- Nearly 2 times as likely to commit delinquent crimes.
- When children are abused, the effects are worse:
- 10.5 times as likely to experience depression
- 8.5 times higher rates of substance abuse
- 5 times more likely to engage in criminal behavior
Protecting your children from online predators is not something to be taken lightly. But it’s also not something that should overwhelm you. With the right knowledge and some simple strategies, you can do a lot to ensure your children are kept safe as they venture into the digital world.
What To Do If Your Child Has Been Targeted
It’s better to prevent grooming than repair damage after it’s occurred. This is why Gabb emphasizes prevention and designs devices and software that are hack-proof and free from apps with backdoors to internet browsers. Helping your child safely enter the digital world is much easier when you take tech in steps and that tech is designed with kids’ safety as the top priority.
All that being said, even if a child has been groomed that doesn’t mean hope is lost.
Identifying and stopping grooming quickly will limit the long term negative effects. Even if this type of sexual abuse has been ongoing for a long period of time, it’s been found that parents can improve the situation by offering support and connecting their child with a professional. It is never too late to help.
If you find your child has been involved in an inappropriate online interaction, do your best to stay calm. Acknowledge that it took courage to come to you and they made the right choice to tell you. It’s also important to remind them that even if they made some poor judgment calls, it is not their fault that they received sexual solicitations from an adult. No child deserves abuse.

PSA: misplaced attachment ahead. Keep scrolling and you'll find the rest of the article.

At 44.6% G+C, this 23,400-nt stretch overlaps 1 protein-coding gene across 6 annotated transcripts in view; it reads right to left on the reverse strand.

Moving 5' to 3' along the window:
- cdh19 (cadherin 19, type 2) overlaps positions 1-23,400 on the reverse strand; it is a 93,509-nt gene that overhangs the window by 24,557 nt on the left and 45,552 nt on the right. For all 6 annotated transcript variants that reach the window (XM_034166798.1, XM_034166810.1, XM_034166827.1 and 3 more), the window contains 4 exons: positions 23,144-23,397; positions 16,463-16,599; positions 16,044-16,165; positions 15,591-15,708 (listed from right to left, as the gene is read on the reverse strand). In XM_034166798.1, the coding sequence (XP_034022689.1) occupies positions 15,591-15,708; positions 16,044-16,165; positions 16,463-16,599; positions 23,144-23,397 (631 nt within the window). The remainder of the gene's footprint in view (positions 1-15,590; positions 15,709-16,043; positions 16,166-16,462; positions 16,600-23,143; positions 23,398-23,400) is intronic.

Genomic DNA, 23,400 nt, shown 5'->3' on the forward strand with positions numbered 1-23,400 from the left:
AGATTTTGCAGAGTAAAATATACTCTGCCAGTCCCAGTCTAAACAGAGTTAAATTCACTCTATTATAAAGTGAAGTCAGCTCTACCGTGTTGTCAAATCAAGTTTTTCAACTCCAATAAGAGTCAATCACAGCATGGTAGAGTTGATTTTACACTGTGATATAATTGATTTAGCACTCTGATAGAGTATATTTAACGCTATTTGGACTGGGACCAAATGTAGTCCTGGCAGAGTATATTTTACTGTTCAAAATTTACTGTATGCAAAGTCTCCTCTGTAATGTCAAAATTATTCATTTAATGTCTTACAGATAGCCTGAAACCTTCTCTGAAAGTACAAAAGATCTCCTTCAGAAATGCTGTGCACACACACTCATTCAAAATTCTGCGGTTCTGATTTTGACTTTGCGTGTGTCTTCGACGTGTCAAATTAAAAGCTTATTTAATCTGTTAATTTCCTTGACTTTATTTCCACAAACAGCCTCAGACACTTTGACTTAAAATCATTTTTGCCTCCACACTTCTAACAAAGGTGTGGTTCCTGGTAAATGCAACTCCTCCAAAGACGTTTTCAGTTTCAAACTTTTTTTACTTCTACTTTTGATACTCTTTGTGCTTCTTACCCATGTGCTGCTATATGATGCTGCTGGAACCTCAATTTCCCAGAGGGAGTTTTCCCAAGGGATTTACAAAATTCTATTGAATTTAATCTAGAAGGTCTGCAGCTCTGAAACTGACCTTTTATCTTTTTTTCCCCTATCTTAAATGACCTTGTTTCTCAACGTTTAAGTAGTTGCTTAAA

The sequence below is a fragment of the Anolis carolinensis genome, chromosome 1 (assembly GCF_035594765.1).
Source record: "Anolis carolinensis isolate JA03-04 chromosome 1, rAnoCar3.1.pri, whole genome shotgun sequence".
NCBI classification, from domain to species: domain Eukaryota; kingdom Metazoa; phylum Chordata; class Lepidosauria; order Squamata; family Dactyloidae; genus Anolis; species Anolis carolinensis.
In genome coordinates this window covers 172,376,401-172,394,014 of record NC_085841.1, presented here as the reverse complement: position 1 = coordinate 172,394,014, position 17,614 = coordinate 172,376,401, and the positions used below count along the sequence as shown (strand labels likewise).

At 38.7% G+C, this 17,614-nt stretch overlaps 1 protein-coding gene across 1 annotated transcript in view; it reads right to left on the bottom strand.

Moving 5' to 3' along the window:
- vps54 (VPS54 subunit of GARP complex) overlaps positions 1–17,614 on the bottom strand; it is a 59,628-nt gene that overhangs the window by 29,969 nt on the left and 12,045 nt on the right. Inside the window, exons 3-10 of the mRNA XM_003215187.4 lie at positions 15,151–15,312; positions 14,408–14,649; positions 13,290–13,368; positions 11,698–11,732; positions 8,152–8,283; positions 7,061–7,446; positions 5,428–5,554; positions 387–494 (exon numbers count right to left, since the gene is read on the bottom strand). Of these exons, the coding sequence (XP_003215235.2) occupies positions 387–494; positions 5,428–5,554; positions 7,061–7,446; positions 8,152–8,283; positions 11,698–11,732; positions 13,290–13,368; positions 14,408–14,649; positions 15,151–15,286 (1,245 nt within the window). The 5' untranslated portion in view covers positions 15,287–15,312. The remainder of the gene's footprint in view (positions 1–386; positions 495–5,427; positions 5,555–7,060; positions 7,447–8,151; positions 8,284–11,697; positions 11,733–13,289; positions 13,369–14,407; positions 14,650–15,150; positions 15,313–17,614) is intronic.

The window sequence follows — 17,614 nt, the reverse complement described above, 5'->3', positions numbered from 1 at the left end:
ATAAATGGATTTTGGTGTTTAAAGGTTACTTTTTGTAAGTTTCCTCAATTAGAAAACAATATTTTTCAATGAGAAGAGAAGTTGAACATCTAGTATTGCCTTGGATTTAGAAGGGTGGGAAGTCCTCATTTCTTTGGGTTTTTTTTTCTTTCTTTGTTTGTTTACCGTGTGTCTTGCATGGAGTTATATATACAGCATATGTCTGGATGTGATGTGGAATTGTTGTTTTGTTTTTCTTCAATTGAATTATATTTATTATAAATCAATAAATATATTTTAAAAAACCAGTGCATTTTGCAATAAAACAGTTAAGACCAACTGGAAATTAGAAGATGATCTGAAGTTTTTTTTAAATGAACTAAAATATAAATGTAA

The Rape, Abuse & Incest National Network (RAINN) suggests the acronym TALK as an easy way to remember the most appropriate response to a grooming situation with your child:
T = Thank Them for Telling You
A = Ask How You Can Help
L = Listen Without Judgment
K = Keep Supporting
How to Report Online Grooming
Your top priority as a parent will be ensuring your child is okay, but it’s also important to report sexual abuse so perpetrators are stopped from exploiting children. Here are some key steps to take in reporting an online abuser:
- Don’t delete any messages your child has received—these can be used as evidence.
- Report the perpetrator to the platform your child was using.
- Block the perpetrator.
- Save conversations and screenshots to share with local law enforcement.
- Reporting procedures vary state-by-state so take advantage of RAINN’s State Law Database if you suspect a child is being groomed or is the victim of sexual assault.
The thought that your child could be the victim of online grooming is terrifying. It is a problem to be taken seriously. But you and your kids aren’t helpless. Arming yourself and your child with the right knowledge and the right tools will allow your family to embrace the good that technology brings without being paralyzed by the bad.